surfaces forming the RF seal. Given the presence of any moisture, there
will be an electrical potential set up between the two surfaces which can
eat away one of the surfaces.
It must also be remembered that given an RF field of sufficient gradient,
there nay well be a potential difference (albeit it AC) between the various
components of the shield system, which will in increase as the RF seal
develops problems further aggravating that same problem.
Aluminum cabinets with anodized surfaces can be a major problem because
of the fact that the anodizing produces a thin coating of non-conductive
Silver plating is more desirable, silver oxide is conductive but some
of the other tarnish products are not so conductive and rectification can
Often Stabilant be used to solve these problems?
While not developed for this situation, the Stabilants can be
used to good advantage. Because of factors involving formation of corrosion
products within contacting areas of low pressure the Stabilants may not
stop the problem in the way they do with discreet connectors. At the worst
they will reduce the problem to the point where the interval between failures
is both extended and more highly predictable. This will allow for a maintenance
schedule to be set up for the treating of the RF seal areas.
Consideration must be given to possible galvanic incompatibilities caused
by the plating on the woven wire or braided wire if that is the type of
seal being used. Solder alloy plated or even tin plated copper or a mix
of solder or tin plated copper with solder or tin plated steel wore can
be especially troublesome when combined with an aluminum case.
Here there is almost always some hydrolysis and/or etching of the aluminum
with the formation of a non-conductive oxide. The Stabilants have
a strong surfactant action and part of their mode of protection lies in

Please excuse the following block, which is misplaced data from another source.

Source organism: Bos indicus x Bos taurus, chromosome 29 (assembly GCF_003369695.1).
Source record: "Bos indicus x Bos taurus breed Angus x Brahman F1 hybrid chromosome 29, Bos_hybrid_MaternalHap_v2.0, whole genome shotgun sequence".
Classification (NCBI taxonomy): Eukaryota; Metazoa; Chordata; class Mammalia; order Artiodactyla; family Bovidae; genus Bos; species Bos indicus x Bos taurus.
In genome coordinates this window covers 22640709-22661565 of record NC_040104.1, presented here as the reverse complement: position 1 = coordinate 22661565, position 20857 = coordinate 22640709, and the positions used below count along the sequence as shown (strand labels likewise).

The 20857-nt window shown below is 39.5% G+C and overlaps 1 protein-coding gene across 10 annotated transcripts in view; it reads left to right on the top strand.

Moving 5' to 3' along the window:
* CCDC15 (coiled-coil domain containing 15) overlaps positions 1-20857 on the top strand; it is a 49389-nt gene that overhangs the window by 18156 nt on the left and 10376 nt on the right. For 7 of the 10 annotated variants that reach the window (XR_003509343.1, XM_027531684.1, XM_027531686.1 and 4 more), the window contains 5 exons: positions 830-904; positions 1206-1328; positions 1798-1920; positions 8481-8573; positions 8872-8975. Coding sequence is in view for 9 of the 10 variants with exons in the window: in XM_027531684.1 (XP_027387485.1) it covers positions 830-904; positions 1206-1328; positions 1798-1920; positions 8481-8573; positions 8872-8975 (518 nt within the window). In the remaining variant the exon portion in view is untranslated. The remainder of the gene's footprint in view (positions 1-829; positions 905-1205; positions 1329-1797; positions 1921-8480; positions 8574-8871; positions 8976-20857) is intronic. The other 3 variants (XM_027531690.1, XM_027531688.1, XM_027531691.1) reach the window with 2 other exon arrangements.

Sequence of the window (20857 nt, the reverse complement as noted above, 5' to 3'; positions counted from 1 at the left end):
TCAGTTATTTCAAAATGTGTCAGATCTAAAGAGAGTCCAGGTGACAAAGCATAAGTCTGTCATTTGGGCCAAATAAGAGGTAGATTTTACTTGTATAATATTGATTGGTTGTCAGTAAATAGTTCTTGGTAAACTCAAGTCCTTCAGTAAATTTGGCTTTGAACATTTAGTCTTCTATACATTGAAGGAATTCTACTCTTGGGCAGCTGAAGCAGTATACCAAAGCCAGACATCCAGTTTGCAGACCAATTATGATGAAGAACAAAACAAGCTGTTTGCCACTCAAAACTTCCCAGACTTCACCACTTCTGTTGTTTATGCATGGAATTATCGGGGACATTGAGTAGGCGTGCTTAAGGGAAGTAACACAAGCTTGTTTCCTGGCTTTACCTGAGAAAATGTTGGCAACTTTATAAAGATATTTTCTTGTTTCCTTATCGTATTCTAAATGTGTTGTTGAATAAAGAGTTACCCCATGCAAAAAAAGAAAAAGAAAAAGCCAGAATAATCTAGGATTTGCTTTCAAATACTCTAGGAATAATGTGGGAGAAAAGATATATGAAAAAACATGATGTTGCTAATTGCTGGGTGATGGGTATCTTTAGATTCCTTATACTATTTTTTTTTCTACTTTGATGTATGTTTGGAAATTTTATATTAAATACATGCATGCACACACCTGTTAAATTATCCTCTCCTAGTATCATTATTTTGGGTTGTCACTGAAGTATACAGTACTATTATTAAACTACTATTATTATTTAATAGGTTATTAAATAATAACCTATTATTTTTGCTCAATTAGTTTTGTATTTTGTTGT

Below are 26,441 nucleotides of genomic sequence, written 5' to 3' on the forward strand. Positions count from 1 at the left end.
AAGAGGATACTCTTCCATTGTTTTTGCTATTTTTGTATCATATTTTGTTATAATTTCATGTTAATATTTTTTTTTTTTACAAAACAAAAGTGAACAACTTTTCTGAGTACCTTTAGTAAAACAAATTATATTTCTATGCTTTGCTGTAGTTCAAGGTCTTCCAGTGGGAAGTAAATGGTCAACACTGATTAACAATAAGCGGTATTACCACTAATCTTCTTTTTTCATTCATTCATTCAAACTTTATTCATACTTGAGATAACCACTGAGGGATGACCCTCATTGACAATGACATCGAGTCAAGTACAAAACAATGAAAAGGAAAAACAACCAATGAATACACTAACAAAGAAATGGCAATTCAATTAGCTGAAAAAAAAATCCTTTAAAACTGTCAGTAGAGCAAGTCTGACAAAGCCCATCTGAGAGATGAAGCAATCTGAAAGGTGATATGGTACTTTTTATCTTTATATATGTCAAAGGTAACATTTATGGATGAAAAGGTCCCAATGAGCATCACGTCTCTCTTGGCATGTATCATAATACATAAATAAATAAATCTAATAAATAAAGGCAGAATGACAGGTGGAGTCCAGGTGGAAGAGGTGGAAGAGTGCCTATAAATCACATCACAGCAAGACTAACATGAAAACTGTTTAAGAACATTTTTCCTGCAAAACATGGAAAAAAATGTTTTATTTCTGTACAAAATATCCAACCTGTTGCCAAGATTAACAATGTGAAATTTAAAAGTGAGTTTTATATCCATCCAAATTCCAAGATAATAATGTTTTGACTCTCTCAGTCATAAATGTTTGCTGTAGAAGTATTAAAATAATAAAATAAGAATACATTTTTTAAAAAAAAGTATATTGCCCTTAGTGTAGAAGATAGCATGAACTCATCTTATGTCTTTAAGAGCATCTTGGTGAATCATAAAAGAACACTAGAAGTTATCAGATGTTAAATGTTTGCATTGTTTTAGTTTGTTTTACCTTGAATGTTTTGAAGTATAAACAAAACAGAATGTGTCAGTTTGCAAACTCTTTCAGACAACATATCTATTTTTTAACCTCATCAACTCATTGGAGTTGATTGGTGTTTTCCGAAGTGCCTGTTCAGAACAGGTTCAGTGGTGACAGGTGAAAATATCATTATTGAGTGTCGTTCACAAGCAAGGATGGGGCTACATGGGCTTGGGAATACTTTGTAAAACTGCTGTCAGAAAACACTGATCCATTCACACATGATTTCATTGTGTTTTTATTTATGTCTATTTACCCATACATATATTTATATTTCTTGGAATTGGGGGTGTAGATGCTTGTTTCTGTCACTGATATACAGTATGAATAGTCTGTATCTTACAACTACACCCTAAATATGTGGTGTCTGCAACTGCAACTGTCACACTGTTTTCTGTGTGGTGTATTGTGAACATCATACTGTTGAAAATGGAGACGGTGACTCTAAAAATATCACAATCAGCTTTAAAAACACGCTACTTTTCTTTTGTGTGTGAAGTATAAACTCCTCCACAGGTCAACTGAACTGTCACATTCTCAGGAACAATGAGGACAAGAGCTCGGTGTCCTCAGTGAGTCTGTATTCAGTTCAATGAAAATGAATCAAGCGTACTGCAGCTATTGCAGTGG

their ability to lift much of the oxide and hold it in suspension. Even
a thin film of the concentrate will help in this situation But the material
will have to be periodically cleaned off with a solvent such a isopropanol
and the concentrate re-applied. The general limits of protection are about
six to nine months in a coastal area with thin films, and from nine month
to year or more with thicker films of the concentrate.
Elastomeric seals impose special problems.
Elastomeric seals often consist of a good compression-set-resistant
elastomer compounded with SAF carbon-black, a very finely divided
carbon-black used almost exclusively for this purpose. We would refer you
to our Technical Note # 21 "Compatibility of Stabilant 22 with Elastomers".
As the dilute form (Stabilant 22a) does contain isopropanol which
may increase the swell and degrade the compression-se properties of some
elastomers such as Buna S, we would suggest that where there is any doubt
as to the compound, the concentrate (Stabilant 22) be employed.
A possible problem can occur here which might reduce the initial application
of the Stabilants. If there is any unsaturated oils present on the
metal that is in contact with the elastomer, the curing agent and accelerator
used in the elastomer ma cause these oils to cross-link (or cure) either
making the elastomer stick to the metal or causing the oil to form a poor-varnish-like
coating on the metal's surface. This ca even happen with skin oils. The
situation can be aggravated where the elastomer seal has been itself cemented
to one component of the closure, as the cement and/or primer for the cement
may contain an isocyanate. In the confines of the seal this isocyanate
can promote cross-linking in any unsaturated material present. This is
not a problem with the Stabilants themselves, but be sure that any
residual patina is removed from the metal surface before they are used.